7 Days, 7 Desserts

Friday, September 17, 2010 | 0 comments »

By Joe Wilkes

For a lot of you, fighting your sweet tooth is the hardest part of staying healthy. Sugary treats and drinks are so prevalent that it's a real challenge to kick the white stuff, not to mention the high fructose corn syrup stuff. However, that doesn't mean you should totally abandon your sweet tooth. After all, how could something that tastes so good be that bad for you? Your palate is conditioned to enjoy sweets because, in nature, this conditioning can attract you to some of the healthiest foods, like fruits and berries. The trick is in learning to enjoy sweet foods that are closer to their natural state, before all the vitamins and fiber are extracted and you're left with just diabetes and tooth decay. Here are some ideas for desserts that could actually be the healthiest part of a meal.

Note: All nutritional information is for one serving.

Sunday: Giant Fruit Salad

Sunday is a great day to make giant bowls of stuff you can eat all week. I like to make big pots of soup or other big entrées for healthy leftovers I can enjoy throughout the week. Fruit salad is super-easy to make; it's just a bit of a hassle to chop everything. However, I find it can be a nice Zen-like activity to do while I'm watching the Sunday news shows or sports. The best fruit salads contain fruits that are in season and have a variety of colors. It's not just that the colors make for a lovely presentation, but the more colors you have, the bigger range of antioxidants you have. By tossing the fruit in lemon juice, you can prevent the fruit from turning brown, so it'll still be appetizing later in the week. You can layer the fruit with yogurt for a delicious parfait or add some granola or nuts for a little crunch.
  • 1 red apple, unpeeled, cored, and diced
  • 1 Granny Smith apple, unpeeled, cored, and diced
  • 1 cup green grapes, seedless
  • 1 cup red grapes, seedless
  • 1 cup blueberries
  • 1 cup raspberries
  • 2 cups cantaloupe, balled
  • 2 cups honeydew melon, balled
  • 2 cups pineapple, cut up
  • 1 banana, sliced
  • Lemon juice
Mix all ingredients in a large bowl. Toss with lemon juice until fruit is lightly coated. Serves 6.

Preparation Time: 15 to 20 minutes, but it depends how good a chopper you are!

Nutritional Information (per serving):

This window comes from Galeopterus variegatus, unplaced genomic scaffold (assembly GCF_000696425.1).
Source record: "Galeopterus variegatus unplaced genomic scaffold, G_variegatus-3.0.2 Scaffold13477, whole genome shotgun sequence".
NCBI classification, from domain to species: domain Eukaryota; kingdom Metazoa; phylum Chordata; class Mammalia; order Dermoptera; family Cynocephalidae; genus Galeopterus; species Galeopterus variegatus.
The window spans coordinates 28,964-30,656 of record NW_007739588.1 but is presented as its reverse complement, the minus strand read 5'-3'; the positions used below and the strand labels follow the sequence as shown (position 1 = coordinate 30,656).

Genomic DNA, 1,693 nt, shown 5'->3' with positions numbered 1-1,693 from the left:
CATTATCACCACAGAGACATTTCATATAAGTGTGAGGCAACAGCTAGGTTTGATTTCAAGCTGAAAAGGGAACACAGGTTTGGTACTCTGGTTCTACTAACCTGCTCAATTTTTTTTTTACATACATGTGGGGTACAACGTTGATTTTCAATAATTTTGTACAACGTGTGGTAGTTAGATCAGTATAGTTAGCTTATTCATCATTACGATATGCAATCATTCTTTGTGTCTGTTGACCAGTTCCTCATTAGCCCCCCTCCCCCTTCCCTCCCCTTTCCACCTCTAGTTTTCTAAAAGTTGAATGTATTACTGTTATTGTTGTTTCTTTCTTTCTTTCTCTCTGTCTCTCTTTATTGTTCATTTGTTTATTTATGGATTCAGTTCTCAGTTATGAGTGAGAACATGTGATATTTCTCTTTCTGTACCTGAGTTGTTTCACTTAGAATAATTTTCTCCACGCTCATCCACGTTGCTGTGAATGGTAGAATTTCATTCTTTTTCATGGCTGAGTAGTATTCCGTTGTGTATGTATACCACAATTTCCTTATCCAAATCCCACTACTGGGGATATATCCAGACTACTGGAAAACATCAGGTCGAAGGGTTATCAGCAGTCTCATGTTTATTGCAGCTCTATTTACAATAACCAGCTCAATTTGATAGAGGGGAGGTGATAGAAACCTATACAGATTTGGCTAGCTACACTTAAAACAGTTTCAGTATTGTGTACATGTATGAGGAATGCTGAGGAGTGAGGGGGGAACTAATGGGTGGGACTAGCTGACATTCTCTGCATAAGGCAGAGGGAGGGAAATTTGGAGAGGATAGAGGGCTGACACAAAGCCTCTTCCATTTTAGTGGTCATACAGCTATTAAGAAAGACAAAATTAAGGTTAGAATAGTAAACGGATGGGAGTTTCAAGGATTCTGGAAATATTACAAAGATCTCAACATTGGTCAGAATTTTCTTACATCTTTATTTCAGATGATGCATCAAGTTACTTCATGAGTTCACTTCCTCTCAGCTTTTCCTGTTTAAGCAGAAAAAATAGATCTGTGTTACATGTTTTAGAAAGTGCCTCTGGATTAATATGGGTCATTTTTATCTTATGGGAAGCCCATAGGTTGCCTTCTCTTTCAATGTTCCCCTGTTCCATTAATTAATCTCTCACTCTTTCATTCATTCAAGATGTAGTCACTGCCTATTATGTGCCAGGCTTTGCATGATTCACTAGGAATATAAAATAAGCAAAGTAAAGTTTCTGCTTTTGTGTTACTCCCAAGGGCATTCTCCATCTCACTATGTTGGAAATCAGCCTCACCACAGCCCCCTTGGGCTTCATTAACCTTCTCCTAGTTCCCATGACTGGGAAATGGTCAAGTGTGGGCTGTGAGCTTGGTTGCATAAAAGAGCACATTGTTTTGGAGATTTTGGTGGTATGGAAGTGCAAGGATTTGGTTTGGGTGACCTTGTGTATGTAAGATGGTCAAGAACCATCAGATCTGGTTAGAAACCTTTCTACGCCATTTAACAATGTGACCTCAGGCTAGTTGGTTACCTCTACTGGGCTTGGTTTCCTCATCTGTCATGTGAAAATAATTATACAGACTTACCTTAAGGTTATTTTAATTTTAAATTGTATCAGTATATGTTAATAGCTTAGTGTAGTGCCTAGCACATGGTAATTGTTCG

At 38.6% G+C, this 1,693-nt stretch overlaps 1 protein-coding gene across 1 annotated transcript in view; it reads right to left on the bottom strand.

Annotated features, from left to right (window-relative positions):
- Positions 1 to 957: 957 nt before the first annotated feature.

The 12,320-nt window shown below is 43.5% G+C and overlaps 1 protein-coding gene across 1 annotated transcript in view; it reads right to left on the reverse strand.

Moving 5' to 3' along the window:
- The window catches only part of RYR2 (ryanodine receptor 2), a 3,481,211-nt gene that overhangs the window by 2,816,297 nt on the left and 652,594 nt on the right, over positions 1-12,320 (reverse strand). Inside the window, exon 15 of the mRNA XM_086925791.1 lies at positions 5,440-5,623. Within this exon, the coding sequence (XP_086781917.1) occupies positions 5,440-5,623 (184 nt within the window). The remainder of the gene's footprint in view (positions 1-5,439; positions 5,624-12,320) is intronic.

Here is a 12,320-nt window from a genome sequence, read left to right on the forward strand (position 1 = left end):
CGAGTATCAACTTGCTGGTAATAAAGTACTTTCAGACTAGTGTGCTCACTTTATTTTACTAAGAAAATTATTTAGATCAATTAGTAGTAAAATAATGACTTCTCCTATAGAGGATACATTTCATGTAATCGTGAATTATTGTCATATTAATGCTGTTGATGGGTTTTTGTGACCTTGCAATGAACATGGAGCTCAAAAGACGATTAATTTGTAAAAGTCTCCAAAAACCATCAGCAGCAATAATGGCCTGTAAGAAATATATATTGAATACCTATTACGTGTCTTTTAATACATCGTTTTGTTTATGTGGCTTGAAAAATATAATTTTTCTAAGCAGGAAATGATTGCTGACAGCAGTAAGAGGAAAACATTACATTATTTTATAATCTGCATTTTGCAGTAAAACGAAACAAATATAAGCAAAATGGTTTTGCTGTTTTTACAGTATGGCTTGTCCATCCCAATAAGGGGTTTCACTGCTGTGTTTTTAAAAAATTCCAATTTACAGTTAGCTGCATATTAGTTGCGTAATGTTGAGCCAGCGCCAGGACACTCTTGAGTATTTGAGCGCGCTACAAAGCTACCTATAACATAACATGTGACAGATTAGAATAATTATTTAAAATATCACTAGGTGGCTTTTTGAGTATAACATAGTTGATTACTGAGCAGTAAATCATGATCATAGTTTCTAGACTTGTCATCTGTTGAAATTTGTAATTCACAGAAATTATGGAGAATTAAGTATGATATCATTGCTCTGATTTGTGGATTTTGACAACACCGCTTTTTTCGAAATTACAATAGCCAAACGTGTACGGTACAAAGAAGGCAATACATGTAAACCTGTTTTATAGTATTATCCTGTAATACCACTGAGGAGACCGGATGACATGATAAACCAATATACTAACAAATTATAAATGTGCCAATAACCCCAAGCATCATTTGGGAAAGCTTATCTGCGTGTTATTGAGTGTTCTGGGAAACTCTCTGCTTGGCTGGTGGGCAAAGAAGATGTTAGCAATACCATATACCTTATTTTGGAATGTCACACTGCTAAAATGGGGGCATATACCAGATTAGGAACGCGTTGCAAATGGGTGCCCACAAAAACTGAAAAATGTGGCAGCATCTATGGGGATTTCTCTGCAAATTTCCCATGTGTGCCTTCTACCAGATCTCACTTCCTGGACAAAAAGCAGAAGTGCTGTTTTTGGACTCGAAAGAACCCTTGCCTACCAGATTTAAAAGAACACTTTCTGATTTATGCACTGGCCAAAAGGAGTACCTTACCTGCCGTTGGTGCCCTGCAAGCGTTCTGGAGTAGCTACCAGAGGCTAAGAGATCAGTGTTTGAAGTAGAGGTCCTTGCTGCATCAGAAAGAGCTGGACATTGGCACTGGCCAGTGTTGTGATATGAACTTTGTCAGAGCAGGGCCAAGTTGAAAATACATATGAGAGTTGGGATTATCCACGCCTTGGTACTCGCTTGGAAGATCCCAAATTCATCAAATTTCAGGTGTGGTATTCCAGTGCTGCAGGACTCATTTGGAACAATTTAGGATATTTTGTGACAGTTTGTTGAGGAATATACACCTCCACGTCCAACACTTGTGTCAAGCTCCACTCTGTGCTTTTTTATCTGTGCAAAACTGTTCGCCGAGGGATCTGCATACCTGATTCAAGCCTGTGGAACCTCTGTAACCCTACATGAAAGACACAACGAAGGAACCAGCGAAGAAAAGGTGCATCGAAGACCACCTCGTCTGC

Calories Protein Fiber Carbs Fat Total
187 2 g 6 g 48 g < 1 g

Monday: Chocolate Avocado Mousse

Chocolate is full of great antioxidants and actually pretty healthy in its unadulterated state. It's when we add cream, butter, and sugar that it starts to get unhealthy. It may not sound intuitive to mix avocado with chocolate, but avocado provides a delicious creamy texture, without all the saturated fat of regular cream. An avocado's flavor is usually mild enough that you won't even taste it when you mix it with chocolate, and you get all those heart-smart unsaturated fats, plus the antioxidants in the chocolate.
  • 2 oz. dark unsweetened chocolate (70% to 85% cacao solids)
  • 1 avocado
  • 1 Tbsp. unsweetened cocoa powder
  • 2 Tbsp. agave nectar (or maple syrup)
  • 1 tsp. vanilla extract
Microwave chocolate in a large mixing bowl until it's melted. Add remaining ingredients and mix until smooth. For best results, use a hand mixer or food processor. Serves 2.

Preparation Time: 10 minutes

Nutritional Information (per serving):
Calories Protein Fiber Carbs Fat Total
395 5 g 11 g 39 g 27 g

Tuesday: Apple Crisp

What's as American as apple pie? Well, obesity for starters. Apples are certainly healthy, and apple pie flavorings like cinnamon are also healthy. In fact, some studies have shown that cinnamon may help stabilize blood sugar levels and may even lower blood cholesterol levels. However, once you mix it all up in a shortening-laden crust with a cup or two of sugar, most health benefits go right out the window. Try this easy-to-make recipe for apple pie flavor without the fat. For extra fiber, don't peel the apples. You can also experiment with other favorite fruits like peaches or blueberries; use them as substitutes for or in addition to the apples.
  • 1. 4 cups apples, peeled and sliced
  • 2 Tbsp. maple syrup
  • 1 tsp. cinnamon
  • 2 Tbsp. brown sugar
  • 2 Tbsp. flour, whole wheat (or soy flour)
  • 2 Tbsp. butter, organic grass-fed, if available
  • 1/2 cup rolled oats
Preheat oven to 375 degrees. In a medium baking dish, combine apples, maple syrup, and 1/2 tsp. of cinnamon. In a separate mixing bowl, combine remaining ingredients. Top mixture in baking dish with mixture from bowl. Bake for about 30 minutes or until apples are soft. Serves 4.

Preparation Time: 10 minutes

Nutritional Information (per serving):
Calories Protein Fiber Carbs Fat Total
200 3 g 3 g 31 g 6 g

Wednesday: Chocolate-Covered Strawberries